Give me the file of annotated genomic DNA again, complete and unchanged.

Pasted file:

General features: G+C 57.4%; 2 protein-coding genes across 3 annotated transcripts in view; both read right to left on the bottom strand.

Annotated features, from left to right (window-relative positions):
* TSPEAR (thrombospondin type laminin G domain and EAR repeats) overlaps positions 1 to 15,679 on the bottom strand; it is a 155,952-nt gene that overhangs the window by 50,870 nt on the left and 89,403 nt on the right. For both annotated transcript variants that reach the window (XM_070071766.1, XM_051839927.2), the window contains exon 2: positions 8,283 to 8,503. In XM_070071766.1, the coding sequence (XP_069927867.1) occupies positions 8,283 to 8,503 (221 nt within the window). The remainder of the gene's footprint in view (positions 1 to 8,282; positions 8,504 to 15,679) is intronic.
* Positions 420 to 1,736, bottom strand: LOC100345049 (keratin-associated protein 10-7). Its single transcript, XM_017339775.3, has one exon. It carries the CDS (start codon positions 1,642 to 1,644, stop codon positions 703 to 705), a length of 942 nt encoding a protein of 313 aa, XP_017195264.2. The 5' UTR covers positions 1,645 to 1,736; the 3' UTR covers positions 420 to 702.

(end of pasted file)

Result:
General features: G+C 57.4%; 2 protein-coding genes across 3 annotated transcripts in view; both read right to left on the bottom strand.

Annotated features, from left to right (window-relative positions):
* TSPEAR (thrombospondin type laminin G domain and EAR repeats) overlaps positions 1 to 15,679 on the bottom strand; it is a 155,952-nt gene that overhangs the window by 50,870 nt on the left and 89,403 nt on the right. For both annotated transcript variants that reach the window (XM_070071766.1, XM_051839927.2), the window contains exon 2: positions 8,283 to 8,503. In XM_070071766.1, the coding sequence (XP_069927867.1) occupies positions 8,283 to 8,503 (221 nt within the window). The remainder of the gene's footprint in view (positions 1 to 8,282; positions 8,504 to 15,679) is intronic.
* Positions 420 to 1,736, bottom strand: LOC100345049 (keratin-associated protein 10-7). Its single transcript, XM_017339775.3, has one exon. It carries the CDS (start codon positions 1,642 to 1,644, stop codon positions 703 to 705), a length of 942 nt encoding a protein of 313 aa, XP_017195264.2. The 5' UTR covers positions 1,645 to 1,736; the 3' UTR covers positions 420 to 702.